John McCain on Iran: and the Stupid Keeps on Rollin’

Okay, let’s just clear the air right now. Military experience does not equal a mastery of foreign policy. It means you have military experience.

Don’t get me wrong; as someone with ten years of military experience, it is a very desirable thing to have. But my ten years and presence in many countries does not mean that I should be handed a post in the State Department.

Okay, maybe I’m being a little unfair; McCain’s military experience is far superior to mine, but one thing that we have to take into account in this general election is that you don’t magically gain a great deal of insight into foreign cultures and governments by wearing the uniform. You can, and indeed you may have a better chance of understanding of foreign countries by virtue of exposure, but it’s not a given.

And, indeed, if all you are relying upon is military experience without other types of experience such as diplomatic experience, you run the risk of being considerably lopsided even if you do take away a greater knowledge of foreign entities.

But, as I say, it’s not guaranteed that exemplary military service will automatically result in foreign policy mastery.

John McCain would be a perfect example. In fact, admitting that McCain has no capacity for foreign policy mastery is being too kind. Here is a man who doesn’t even grasp some of the rudimentary concepts.

For instance, McCain has the habit of making the same mistake that many other right wing pundits and members of the chattering class have in assuming that President Ahmadinejad is the leading force behind Iran’s foreign policy.

As the left has attempted to point out time and again, Ahmadinejad simply isn’t that powerful of a guy. He’s prominent. He’s in the headlines a lot, but true power, especially true power on the foreign policy front, lies with the Supreme Leader Ali Khamenei. Instead of recognizing this, though, the foreign policy “expert” John McCain relies upon the expertise of, wait for it, the American people:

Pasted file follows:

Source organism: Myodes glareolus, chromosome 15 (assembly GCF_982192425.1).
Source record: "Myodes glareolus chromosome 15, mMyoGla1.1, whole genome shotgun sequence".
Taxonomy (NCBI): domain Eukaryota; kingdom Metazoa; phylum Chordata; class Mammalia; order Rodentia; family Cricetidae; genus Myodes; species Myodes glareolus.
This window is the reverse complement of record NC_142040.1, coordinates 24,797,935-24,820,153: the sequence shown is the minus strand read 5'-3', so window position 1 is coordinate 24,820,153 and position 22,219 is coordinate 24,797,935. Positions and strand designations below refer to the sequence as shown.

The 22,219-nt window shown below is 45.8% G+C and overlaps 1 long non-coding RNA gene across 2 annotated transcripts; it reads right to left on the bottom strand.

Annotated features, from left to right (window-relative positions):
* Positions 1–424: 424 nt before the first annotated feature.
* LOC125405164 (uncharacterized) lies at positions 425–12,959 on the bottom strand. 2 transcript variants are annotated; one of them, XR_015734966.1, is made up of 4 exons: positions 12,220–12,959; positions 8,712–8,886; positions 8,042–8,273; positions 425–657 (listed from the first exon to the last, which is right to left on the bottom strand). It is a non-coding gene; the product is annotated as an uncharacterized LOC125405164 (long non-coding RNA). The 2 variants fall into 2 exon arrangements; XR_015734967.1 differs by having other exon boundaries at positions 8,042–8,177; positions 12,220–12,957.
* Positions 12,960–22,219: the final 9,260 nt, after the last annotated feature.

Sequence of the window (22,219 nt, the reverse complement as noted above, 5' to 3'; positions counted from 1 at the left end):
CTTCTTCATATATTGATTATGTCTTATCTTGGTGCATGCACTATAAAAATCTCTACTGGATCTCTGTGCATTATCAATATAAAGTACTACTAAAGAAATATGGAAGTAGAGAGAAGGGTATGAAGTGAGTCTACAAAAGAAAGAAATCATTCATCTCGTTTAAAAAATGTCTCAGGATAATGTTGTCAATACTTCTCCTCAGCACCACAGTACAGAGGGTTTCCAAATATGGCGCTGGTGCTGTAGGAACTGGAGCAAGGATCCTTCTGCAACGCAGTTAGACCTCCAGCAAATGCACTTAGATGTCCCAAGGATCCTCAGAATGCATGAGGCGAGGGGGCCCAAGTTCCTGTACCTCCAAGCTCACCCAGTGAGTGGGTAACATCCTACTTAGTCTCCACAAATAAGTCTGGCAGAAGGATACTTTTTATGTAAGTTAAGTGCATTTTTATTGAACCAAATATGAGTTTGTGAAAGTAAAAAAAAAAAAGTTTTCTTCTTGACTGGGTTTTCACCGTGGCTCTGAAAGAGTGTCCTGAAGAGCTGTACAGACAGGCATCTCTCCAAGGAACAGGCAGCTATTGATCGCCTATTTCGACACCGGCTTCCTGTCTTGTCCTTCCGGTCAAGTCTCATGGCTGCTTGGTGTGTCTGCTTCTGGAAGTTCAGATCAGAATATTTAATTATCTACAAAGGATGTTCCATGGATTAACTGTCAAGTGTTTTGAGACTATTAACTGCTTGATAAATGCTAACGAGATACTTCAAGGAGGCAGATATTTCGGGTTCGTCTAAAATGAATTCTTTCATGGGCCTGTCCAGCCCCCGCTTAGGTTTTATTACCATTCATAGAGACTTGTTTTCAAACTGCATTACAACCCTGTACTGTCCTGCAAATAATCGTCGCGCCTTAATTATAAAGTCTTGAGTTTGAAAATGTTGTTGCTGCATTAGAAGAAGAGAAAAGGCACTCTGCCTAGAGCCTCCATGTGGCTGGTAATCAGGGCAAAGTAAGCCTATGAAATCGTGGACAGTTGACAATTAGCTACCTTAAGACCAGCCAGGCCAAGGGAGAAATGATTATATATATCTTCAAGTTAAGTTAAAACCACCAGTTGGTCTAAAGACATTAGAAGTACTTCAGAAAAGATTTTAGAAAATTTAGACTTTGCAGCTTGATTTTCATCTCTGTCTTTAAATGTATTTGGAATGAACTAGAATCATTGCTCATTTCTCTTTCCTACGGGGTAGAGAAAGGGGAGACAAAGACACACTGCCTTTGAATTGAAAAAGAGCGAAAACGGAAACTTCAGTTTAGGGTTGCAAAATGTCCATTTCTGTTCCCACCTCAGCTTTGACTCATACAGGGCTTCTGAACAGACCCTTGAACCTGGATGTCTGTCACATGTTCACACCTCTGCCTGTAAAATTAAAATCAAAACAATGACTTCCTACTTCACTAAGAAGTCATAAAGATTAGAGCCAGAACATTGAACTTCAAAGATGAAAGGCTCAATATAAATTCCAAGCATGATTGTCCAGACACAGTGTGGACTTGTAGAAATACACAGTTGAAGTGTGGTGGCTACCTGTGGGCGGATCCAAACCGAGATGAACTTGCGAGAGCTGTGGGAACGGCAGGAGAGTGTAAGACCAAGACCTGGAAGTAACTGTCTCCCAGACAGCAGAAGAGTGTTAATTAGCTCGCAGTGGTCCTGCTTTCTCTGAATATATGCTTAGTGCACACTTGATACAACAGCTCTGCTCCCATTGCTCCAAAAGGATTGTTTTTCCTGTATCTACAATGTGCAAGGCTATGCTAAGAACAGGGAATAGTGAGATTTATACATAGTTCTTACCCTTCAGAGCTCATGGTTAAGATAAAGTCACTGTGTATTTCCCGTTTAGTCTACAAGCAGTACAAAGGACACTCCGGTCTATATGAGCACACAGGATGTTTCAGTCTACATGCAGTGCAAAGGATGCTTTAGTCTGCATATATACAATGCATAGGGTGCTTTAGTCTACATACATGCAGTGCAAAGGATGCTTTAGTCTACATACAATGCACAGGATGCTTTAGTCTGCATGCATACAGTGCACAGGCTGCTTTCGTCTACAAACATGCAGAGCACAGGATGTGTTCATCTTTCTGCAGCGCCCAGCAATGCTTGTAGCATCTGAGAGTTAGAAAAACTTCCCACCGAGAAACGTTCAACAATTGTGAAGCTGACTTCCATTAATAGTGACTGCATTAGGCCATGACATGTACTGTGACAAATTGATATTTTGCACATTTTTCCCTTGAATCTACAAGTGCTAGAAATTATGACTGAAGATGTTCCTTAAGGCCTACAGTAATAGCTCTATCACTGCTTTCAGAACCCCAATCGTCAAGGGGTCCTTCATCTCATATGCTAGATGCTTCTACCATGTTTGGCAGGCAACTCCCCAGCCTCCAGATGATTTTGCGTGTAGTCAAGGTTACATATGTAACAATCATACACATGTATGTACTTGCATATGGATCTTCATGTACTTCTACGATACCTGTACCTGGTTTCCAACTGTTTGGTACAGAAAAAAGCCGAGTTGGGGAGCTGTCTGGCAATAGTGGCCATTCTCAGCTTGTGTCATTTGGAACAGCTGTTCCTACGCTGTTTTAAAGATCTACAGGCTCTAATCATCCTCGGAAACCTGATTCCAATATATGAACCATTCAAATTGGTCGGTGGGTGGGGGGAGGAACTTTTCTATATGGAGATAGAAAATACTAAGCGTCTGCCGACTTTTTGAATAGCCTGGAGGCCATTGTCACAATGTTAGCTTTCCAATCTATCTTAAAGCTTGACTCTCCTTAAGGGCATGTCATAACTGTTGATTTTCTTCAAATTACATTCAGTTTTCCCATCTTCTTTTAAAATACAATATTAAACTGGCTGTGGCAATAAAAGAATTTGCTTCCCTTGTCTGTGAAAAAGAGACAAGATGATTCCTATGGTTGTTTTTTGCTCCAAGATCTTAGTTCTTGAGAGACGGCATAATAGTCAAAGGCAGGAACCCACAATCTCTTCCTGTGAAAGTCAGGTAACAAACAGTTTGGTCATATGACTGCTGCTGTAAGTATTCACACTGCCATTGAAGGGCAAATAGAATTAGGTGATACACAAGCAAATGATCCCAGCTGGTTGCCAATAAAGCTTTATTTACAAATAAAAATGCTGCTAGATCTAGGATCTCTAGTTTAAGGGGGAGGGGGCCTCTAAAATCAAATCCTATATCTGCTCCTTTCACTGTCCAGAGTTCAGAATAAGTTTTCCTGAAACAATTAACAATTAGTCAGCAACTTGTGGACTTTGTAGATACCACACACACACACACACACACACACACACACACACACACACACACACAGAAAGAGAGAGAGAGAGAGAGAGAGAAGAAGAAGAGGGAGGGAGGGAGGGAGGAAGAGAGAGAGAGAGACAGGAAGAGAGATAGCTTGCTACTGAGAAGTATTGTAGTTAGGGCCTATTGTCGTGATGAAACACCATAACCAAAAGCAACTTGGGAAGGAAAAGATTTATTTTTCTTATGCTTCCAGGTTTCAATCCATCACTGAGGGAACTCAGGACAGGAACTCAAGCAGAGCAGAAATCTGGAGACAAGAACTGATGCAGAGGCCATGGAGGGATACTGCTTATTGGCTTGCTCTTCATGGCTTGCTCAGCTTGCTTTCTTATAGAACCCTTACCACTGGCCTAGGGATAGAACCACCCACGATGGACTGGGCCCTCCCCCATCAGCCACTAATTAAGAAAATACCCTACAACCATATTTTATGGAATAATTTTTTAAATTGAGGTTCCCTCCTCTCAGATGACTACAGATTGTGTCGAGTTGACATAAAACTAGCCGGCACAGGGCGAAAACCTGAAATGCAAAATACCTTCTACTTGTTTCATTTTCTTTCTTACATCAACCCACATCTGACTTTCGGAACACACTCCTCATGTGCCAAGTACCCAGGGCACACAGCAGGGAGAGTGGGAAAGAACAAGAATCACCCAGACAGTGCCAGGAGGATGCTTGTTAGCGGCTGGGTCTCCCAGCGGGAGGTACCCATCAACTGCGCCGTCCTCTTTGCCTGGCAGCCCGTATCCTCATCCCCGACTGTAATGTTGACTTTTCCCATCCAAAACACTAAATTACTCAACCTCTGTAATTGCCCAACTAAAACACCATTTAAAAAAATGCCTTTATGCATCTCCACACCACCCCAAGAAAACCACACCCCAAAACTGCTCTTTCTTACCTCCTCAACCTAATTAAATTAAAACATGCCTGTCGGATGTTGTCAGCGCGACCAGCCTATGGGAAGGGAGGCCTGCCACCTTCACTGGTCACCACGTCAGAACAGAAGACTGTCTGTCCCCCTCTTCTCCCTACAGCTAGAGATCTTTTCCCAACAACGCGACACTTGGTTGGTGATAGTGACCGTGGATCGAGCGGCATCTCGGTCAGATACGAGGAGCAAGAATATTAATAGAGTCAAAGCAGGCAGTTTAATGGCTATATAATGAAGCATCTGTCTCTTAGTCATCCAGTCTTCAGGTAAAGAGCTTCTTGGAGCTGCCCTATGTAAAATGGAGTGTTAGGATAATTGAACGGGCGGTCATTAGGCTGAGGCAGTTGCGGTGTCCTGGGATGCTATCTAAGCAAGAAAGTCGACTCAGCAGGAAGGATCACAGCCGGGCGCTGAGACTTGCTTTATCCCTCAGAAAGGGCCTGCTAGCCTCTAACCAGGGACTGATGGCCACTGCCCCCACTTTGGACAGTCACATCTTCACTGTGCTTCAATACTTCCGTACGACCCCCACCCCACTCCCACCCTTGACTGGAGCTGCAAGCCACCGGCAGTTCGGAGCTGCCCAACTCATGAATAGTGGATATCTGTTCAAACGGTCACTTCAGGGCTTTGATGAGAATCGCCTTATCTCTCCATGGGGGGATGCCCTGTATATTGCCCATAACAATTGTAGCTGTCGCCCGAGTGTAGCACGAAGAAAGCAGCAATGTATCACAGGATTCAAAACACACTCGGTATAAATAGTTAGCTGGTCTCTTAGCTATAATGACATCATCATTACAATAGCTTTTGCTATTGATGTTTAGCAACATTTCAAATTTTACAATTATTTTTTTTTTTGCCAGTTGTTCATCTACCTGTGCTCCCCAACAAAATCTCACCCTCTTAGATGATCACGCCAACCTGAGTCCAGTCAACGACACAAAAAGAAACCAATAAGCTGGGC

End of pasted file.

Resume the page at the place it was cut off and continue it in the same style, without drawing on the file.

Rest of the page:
MCCAIN: I mean, the fact is he’s the acknowledged leader of that country and you may disagree, but that’s a uh, that’s your right to do so, but I think if you asked any average American who the leader of Iran is, I think they’d know. Go ahead. Or anyone who’s well-versed in the issue.

Thus McCain is running on something of a populist foreign policy message. But here’s the problem, the American people are not foreign policy experts. They don’t study foreign governments on the whole, they aren’t in on classified intelligence reports, hell, many of them don’t even get more than five to ten minutes of news a day.

We’re going to cede foreign policy expertise to the American people? We want a hairdresser in Hampton Roads Virginia to be the determining factor of who the leading political figure of Iran is? We really want an auto mechanic in Boise Idaho to determine the threat level of Iran to the US homeland? Do we really, truly, want the expertise of a nuclear physicist out in Livermore California providing religious context for radical Islamic terrorism?

Frankly, no.

That’s not their job, that’s why we elect officials whom we hope will appoint other officials who have spent their lives not studying how atoms interact with each other, or perfecting their hair coloring technique, or can rebuild an engine from its most basic parts, but instead who have studied the intricacies of Iran’s government, or have a well grounded understanding of the socio-economic impact of Islam in the Middle East.